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Hart of Glass

Hart's War, like most mediocre films, is little more than a movie about the movies. Set in a POW camp during the final months of World War II, it owes much of its existence to far superior films, chief among them La Grande Illusion, Stalag 17 and The Great Escape; the enormous shadow of those three films hovers over the entirety of Hart's War like the blanket of gray clouds and muddy snow that envelops the camp grounds. Gregory Hoblit's picture sifts through their ripe remains to salvage their meatiest and weightiest elements: the social-class commentary of Jean Renoir's 1937 La Grande Illusion, the POW-camp camaraderie of Billy Wilder's 1953 Stalag 17, and the jailbreak thrills of John Sturges's The Great Escape a decade later.

Everything about it feels borrowed and haggard, and it lurches along like Frankenstein's monster. Hart's War plays like its inmates look -- exhausted, fetid -- and it drags on and on, as endless as war itself. But it's not content just to exist as POW-camp drama; it's also a courtroom thriller, a John Grisham adaptation set behind enemy lines. Based on John Katzenbach's 2000 novel, it reminds one of A Soldier's Story or A Few Good Men, short a few good men behind the camera.

Commanding the troops in confinement is Col. William McNamara (Bruce Willis), a fourth-generation West Point graduate who itches to get back to the battle; he's no William Holden content to ride out the war by bartering for booze with the German guards. Willis plays McNamara as he does all his "serious" roles -- with the silent scowl, his face twisted into a knot that suggests only discomfort, not authority. He's the antithesis of his German counterpart, Col. Werner Visser (Marcel Iures), a soldier educated in the States, where he picked up his love for "Negro jazz." Visser is perhaps the most enlightened man in the camp; he chides the white American soldiers, who insist they respect all men, regardless of race or rank, for their racism when they treat two black officers as less than human.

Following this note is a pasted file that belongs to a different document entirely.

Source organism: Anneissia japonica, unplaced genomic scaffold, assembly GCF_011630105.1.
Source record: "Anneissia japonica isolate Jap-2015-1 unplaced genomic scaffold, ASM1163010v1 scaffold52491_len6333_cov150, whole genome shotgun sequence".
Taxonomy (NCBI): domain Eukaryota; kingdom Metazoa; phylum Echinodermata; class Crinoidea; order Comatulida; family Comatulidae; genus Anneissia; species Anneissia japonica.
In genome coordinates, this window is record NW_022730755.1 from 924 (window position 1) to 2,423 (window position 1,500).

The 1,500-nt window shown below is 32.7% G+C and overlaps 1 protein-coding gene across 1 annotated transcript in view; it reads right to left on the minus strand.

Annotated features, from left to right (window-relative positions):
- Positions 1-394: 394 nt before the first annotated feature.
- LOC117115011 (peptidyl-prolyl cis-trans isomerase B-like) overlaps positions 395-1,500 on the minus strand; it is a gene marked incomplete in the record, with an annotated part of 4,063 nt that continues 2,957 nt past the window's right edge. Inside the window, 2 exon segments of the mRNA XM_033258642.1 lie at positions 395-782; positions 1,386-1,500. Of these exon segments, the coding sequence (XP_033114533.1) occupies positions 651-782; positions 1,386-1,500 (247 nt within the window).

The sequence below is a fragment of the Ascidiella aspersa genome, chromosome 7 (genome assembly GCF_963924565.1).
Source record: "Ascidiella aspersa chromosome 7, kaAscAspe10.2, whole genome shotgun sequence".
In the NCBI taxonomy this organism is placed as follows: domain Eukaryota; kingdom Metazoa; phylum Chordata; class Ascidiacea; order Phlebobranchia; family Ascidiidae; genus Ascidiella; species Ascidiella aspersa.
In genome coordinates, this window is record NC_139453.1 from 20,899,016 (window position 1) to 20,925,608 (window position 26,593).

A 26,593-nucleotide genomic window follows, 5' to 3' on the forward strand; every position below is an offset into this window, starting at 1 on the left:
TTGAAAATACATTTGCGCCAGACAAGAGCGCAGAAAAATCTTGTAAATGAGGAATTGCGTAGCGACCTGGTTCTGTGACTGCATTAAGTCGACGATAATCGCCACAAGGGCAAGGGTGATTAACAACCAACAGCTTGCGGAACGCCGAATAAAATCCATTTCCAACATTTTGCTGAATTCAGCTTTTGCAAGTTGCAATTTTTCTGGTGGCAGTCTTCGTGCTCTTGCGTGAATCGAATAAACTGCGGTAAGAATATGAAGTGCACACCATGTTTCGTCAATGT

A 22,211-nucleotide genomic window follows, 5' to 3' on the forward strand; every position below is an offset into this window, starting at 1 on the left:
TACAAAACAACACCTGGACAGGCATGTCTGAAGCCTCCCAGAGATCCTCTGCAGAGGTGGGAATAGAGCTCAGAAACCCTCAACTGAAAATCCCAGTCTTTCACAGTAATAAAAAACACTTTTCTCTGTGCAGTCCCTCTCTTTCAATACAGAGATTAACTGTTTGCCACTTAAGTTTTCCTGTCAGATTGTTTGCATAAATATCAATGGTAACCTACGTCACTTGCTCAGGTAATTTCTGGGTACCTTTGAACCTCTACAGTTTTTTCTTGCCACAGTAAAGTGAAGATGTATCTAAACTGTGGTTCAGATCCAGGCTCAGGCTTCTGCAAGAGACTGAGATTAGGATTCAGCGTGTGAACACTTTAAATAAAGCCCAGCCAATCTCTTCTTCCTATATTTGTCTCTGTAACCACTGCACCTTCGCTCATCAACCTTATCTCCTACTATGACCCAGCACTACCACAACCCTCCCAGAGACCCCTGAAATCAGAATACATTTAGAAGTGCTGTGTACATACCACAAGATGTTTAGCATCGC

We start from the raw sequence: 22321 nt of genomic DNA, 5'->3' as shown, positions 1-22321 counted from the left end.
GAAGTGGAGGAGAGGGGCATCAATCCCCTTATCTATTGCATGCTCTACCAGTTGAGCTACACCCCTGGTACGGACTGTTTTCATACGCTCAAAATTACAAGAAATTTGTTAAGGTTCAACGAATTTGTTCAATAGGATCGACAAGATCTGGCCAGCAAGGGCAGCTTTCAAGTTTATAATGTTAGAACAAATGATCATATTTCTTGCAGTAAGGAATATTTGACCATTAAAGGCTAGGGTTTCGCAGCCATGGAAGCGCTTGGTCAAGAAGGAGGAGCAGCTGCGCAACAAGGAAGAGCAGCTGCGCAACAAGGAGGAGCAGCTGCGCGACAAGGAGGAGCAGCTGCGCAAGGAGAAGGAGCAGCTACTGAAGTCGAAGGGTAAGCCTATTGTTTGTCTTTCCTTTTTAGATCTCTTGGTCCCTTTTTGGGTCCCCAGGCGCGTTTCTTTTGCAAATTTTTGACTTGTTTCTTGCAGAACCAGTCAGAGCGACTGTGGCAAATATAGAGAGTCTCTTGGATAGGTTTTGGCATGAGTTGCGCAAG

For a little while, at least, McNamara has no use for Lt. Tom Hart (Colin Farrell), a coddled, Yale-educated senator's son captured while driving an officer to the front. (In the book, Hart was the only survivor of a downed plane; screenwriters Billy Ray, Terry George, and an uncredited Jeb Stuart give him a soft desk job, perhaps to underscore his status of privilege.) McNamara suspects Hart is weak and untrustworthy -- a spoiled brat who, the colonel suspects, gave up the location of Allied fuel depots to keep from being tortured.

McNamara banishes Hart to the enlisted men's barracks, where he's tolerated by the soldiers, chief among them violent racist Staff Sgt. Vic Bedford (Cole Hauser, in the Holden role as chief barterer) and Sgt. Carl Webb (Rory Cochrane, Hauser's Dazed and Confused cast mate). When McNamara bunks two black pilots -- Lts. Lincoln Scott (Terrence Howard) and Lamar Archer (Vicellous Shannon) -- with Hart and his men, he does so solely to toy with Hart, who's forced to protect the Tuskegee Airmen against the racist soldiers now under his command, such as it is.

Before long, two soldiers are killed: Archer is gunned down by German guards after a weapon that's not his is found in his bed; Bedford is found strangled, perhaps by Scott in retaliation for the framing of his friend and comrade. McNamara insists upon a court-martial, to which Visser agrees with smirky bemusement: "Like in your American movies! That should be fun." It's the most prescient line in a film bogged down by its heavy-handed proselytizing.

Hart's assigned to defend Scott but finds himself a pawn of both commanding officers: He's loyal to McNamara, an American soldier, but has more in common with Visser, also a Yalie with refined tastes. But Hoblit is no Renoir (or Sturges), and his attempt at class commentary is clumsy and jumbled. Worse, the film degenerates into a benign whodunit bereft of suspense; even the film's trailer has little interest in hiding its true intention. Ultimately, Hart's War can't decide what it is: treatise on racism, escape (and escapist) thriller, or murder mystery. So it sits there, waiting for something to happen, a prisoner of its ham-fisted, if good, intentions. And we sit there with it, waiting and waiting. And waiting.

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Robert Wilonsky
Contact: Robert Wilonsky

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